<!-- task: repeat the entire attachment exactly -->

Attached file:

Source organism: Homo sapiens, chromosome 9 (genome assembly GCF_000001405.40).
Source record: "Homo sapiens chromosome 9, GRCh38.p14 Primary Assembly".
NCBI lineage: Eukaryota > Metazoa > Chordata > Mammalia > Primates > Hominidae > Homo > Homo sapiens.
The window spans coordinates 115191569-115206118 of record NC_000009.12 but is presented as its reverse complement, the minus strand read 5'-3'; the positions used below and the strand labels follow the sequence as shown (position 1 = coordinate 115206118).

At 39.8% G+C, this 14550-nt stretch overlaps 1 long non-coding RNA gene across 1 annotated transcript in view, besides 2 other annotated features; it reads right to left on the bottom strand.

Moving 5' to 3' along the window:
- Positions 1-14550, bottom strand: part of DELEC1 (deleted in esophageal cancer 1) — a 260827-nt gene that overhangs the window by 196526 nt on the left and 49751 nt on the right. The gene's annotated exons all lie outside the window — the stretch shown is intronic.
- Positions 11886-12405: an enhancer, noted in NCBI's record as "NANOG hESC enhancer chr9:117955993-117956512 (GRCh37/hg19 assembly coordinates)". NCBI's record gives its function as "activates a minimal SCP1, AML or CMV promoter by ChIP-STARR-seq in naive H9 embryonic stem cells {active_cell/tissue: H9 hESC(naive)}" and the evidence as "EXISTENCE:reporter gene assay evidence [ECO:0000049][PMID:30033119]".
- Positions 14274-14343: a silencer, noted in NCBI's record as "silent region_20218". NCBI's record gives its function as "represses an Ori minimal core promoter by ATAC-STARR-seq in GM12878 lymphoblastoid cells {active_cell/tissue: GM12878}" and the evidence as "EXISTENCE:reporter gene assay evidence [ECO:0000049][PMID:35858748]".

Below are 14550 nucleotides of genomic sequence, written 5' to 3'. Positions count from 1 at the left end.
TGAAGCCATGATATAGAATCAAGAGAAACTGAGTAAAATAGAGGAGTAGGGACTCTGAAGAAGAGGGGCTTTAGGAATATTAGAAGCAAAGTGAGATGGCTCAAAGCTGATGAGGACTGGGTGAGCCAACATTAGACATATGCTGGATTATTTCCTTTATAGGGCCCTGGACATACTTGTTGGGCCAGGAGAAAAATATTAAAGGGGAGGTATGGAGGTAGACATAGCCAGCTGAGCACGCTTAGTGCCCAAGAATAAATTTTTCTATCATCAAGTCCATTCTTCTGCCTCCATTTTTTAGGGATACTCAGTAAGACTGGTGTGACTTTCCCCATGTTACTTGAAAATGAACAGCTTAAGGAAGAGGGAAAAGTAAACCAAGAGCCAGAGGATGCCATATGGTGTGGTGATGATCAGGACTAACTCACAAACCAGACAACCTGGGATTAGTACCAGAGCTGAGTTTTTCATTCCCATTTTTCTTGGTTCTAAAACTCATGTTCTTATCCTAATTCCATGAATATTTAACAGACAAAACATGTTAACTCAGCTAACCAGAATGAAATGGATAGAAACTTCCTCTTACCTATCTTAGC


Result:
Source organism: Homo sapiens, chromosome 9 (genome assembly GCF_000001405.40).
Source record: "Homo sapiens chromosome 9, GRCh38.p14 Primary Assembly".
NCBI lineage: Eukaryota > Metazoa > Chordata > Mammalia > Primates > Hominidae > Homo > Homo sapiens.
The window spans coordinates 115191569-115206118 of record NC_000009.12 but is presented as its reverse complement, the minus strand read 5'-3'; the positions used below and the strand labels follow the sequence as shown (position 1 = coordinate 115206118).

At 39.8% G+C, this 14550-nt stretch overlaps 1 long non-coding RNA gene across 1 annotated transcript in view, besides 2 other annotated features; it reads right to left on the bottom strand.

Moving 5' to 3' along the window:
- Positions 1-14550, bottom strand: part of DELEC1 (deleted in esophageal cancer 1) — a 260827-nt gene that overhangs the window by 196526 nt on the left and 49751 nt on the right. The gene's annotated exons all lie outside the window — the stretch shown is intronic.
- Positions 11886-12405: an enhancer, noted in NCBI's record as "NANOG hESC enhancer chr9:117955993-117956512 (GRCh37/hg19 assembly coordinates)". NCBI's record gives its function as "activates a minimal SCP1, AML or CMV promoter by ChIP-STARR-seq in naive H9 embryonic stem cells {active_cell/tissue: H9 hESC(naive)}" and the evidence as "EXISTENCE:reporter gene assay evidence [ECO:0000049][PMID:30033119]".
- Positions 14274-14343: a silencer, noted in NCBI's record as "silent region_20218". NCBI's record gives its function as "represses an Ori minimal core promoter by ATAC-STARR-seq in GM12878 lymphoblastoid cells {active_cell/tissue: GM12878}" and the evidence as "EXISTENCE:reporter gene assay evidence [ECO:0000049][PMID:35858748]".

Below are 14550 nucleotides of genomic sequence, written 5' to 3'. Positions count from 1 at the left end.
TGAAGCCATGATATAGAATCAAGAGAAACTGAGTAAAATAGAGGAGTAGGGACTCTGAAGAAGAGGGGCTTTAGGAATATTAGAAGCAAAGTGAGATGGCTCAAAGCTGATGAGGACTGGGTGAGCCAACATTAGACATATGCTGGATTATTTCCTTTATAGGGCCCTGGACATACTTGTTGGGCCAGGAGAAAAATATTAAAGGGGAGGTATGGAGGTAGACATAGCCAGCTGAGCACGCTTAGTGCCCAAGAATAAATTTTTCTATCATCAAGTCCATTCTTCTGCCTCCATTTTTTAGGGATACTCAGTAAGACTGGTGTGACTTTCCCCATGTTACTTGAAAATGAACAGCTTAAGGAAGAGGGAAAAGTAAACCAAGAGCCAGAGGATGCCATATGGTGTGGTGATGATCAGGACTAACTCACAAACCAGACAACCTGGGATTAGTACCAGAGCTGAGTTTTTCATTCCCATTTTTCTTGGTTCTAAAACTCATGTTCTTATCCTAATTCCATGAATATTTAACAGACAAAACATGTTAACTCAGCTAACCAGAATGAAATGGATAGAAACTTCCTCTTACCTATCTTAGC